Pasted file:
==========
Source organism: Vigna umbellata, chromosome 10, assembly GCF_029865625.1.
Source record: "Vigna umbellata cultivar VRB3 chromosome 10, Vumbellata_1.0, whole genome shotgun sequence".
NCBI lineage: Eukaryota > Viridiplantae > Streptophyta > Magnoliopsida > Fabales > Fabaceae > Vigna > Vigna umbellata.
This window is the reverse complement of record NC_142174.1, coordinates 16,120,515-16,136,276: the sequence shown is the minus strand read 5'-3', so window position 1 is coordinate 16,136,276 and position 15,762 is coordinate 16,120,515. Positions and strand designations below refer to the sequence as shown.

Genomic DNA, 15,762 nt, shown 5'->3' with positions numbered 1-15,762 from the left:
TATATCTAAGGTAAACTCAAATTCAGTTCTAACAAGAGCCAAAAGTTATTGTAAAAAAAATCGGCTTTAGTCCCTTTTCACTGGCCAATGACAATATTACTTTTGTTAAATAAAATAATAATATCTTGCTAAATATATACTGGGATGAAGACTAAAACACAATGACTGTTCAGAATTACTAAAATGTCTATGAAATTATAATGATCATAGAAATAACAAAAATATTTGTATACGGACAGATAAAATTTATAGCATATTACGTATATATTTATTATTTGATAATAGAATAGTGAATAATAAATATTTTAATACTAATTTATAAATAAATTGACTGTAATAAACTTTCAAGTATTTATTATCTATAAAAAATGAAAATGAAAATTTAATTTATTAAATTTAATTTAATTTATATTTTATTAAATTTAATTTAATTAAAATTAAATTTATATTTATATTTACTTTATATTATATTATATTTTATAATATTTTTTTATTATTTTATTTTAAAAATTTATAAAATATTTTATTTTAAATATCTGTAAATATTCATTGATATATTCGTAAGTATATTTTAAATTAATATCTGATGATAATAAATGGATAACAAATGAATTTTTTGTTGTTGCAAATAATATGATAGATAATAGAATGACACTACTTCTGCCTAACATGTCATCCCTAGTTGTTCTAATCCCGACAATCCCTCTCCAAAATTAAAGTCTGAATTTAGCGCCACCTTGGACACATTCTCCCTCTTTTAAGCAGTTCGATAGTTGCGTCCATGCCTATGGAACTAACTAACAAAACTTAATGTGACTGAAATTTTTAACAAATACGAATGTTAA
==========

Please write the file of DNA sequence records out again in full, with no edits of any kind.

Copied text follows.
Source organism: Vigna umbellata, chromosome 10, assembly GCF_029865625.1.
Source record: "Vigna umbellata cultivar VRB3 chromosome 10, Vumbellata_1.0, whole genome shotgun sequence".
NCBI lineage: Eukaryota > Viridiplantae > Streptophyta > Magnoliopsida > Fabales > Fabaceae > Vigna > Vigna umbellata.
This window is the reverse complement of record NC_142174.1, coordinates 16,120,515-16,136,276: the sequence shown is the minus strand read 5'-3', so window position 1 is coordinate 16,136,276 and position 15,762 is coordinate 16,120,515. Positions and strand designations below refer to the sequence as shown.

Genomic DNA, 15,762 nt, shown 5'->3' with positions numbered 1-15,762 from the left:
TATATCTAAGGTAAACTCAAATTCAGTTCTAACAAGAGCCAAAAGTTATTGTAAAAAAAATCGGCTTTAGTCCCTTTTCACTGGCCAATGACAATATTACTTTTGTTAAATAAAATAATAATATCTTGCTAAATATATACTGGGATGAAGACTAAAACACAATGACTGTTCAGAATTACTAAAATGTCTATGAAATTATAATGATCATAGAAATAACAAAAATATTTGTATACGGACAGATAAAATTTATAGCATATTACGTATATATTTATTATTTGATAATAGAATAGTGAATAATAAATATTTTAATACTAATTTATAAATAAATTGACTGTAATAAACTTTCAAGTATTTATTATCTATAAAAAATGAAAATGAAAATTTAATTTATTAAATTTAATTTAATTTATATTTTATTAAATTTAATTTAATTAAAATTAAATTTATATTTATATTTACTTTATATTATATTATATTTTATAATATTTTTTTATTATTTTATTTTAAAAATTTATAAAATATTTTATTTTAAATATCTGTAAATATTCATTGATATATTCGTAAGTATATTTTAAATTAATATCTGATGATAATAAATGGATAACAAATGAATTTTTTGTTGTTGCAAATAATATGATAGATAATAGAATGACACTACTTCTGCCTAACATGTCATCCCTAGTTGTTCTAATCCCGACAATCCCTCTCCAAAATTAAAGTCTGAATTTAGCGCCACCTTGGACACATTCTCCCTCTTTTAAGCAGTTCGATAGTTGCGTCCATGCCTATGGAACTAACTAACAAAACTTAATGTGACTGAAATTTTTAACAAATACGAATGTTAA